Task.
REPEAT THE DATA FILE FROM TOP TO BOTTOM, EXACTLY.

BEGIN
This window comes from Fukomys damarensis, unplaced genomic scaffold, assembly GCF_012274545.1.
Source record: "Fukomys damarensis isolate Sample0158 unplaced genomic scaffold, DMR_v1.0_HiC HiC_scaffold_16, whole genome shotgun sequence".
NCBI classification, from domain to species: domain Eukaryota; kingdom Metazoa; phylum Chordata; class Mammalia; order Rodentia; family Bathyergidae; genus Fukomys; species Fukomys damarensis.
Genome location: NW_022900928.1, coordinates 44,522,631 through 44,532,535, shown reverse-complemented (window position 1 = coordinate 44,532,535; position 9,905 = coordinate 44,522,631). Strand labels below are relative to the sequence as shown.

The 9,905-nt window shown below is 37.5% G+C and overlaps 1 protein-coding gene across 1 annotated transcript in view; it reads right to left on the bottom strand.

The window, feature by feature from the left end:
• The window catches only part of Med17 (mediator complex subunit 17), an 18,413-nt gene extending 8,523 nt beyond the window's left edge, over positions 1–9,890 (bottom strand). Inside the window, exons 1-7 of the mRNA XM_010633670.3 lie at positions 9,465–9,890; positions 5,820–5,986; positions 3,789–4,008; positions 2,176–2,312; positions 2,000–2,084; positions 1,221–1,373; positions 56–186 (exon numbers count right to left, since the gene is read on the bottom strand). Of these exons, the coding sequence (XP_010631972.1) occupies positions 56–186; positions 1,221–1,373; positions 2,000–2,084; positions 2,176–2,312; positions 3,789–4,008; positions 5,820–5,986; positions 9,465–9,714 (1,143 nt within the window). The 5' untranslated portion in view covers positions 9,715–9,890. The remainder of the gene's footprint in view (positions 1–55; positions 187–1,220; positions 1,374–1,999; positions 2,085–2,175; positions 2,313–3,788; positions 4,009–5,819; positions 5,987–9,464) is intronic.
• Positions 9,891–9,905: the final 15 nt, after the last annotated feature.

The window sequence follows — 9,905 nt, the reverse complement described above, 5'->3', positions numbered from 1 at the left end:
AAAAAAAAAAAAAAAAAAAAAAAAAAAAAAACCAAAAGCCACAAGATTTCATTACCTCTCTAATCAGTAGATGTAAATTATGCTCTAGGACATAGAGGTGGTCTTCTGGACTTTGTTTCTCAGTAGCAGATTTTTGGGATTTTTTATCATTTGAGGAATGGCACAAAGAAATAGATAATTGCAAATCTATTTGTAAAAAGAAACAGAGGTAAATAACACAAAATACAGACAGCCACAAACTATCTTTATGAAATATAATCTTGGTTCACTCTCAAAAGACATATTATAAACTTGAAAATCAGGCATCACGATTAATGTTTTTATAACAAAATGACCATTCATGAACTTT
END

This window comes from Fukomys damarensis, unplaced genomic scaffold, assembly GCF_012274545.1.
Source record: "Fukomys damarensis isolate Sample0158 unplaced genomic scaffold, DMR_v1.0_HiC HiC_scaffold_16, whole genome shotgun sequence".
NCBI classification, from domain to species: domain Eukaryota; kingdom Metazoa; phylum Chordata; class Mammalia; order Rodentia; family Bathyergidae; genus Fukomys; species Fukomys damarensis.
Genome location: NW_022900928.1, coordinates 44,522,631 through 44,532,535, shown reverse-complemented (window position 1 = coordinate 44,532,535; position 9,905 = coordinate 44,522,631). Strand labels below are relative to the sequence as shown.

The 9,905-nt window shown below is 37.5% G+C and overlaps 1 protein-coding gene across 1 annotated transcript in view; it reads right to left on the bottom strand.

The window, feature by feature from the left end:
• The window catches only part of Med17 (mediator complex subunit 17), an 18,413-nt gene extending 8,523 nt beyond the window's left edge, over positions 1–9,890 (bottom strand). Inside the window, exons 1-7 of the mRNA XM_010633670.3 lie at positions 9,465–9,890; positions 5,820–5,986; positions 3,789–4,008; positions 2,176–2,312; positions 2,000–2,084; positions 1,221–1,373; positions 56–186 (exon numbers count right to left, since the gene is read on the bottom strand). Of these exons, the coding sequence (XP_010631972.1) occupies positions 56–186; positions 1,221–1,373; positions 2,000–2,084; positions 2,176–2,312; positions 3,789–4,008; positions 5,820–5,986; positions 9,465–9,714 (1,143 nt within the window). The 5' untranslated portion in view covers positions 9,715–9,890. The remainder of the gene's footprint in view (positions 1–55; positions 187–1,220; positions 1,374–1,999; positions 2,085–2,175; positions 2,313–3,788; positions 4,009–5,819; positions 5,987–9,464) is intronic.
• Positions 9,891–9,905: the final 15 nt, after the last annotated feature.

The window sequence follows — 9,905 nt, the reverse complement described above, 5'->3', positions numbered from 1 at the left end:
AAAAAAAAAAAAAAAAAAAAAAAAAAAAAAACCAAAAGCCACAAGATTTCATTACCTCTCTAATCAGTAGATGTAAATTATGCTCTAGGACATAGAGGTGGTCTTCTGGACTTTGTTTCTCAGTAGCAGATTTTTGGGATTTTTTATCATTTGAGGAATGGCACAAAGAAATAGATAATTGCAAATCTATTTGTAAAAAGAAACAGAGGTAAATAACACAAAATACAGACAGCCACAAACTATCTTTATGAAATATAATCTTGGTTCACTCTCAAAAGACATATTATAAACTTGAAAATCAGGCATCACGATTAATGTTTTTATAACAAAATGACCATTCATGAACTTT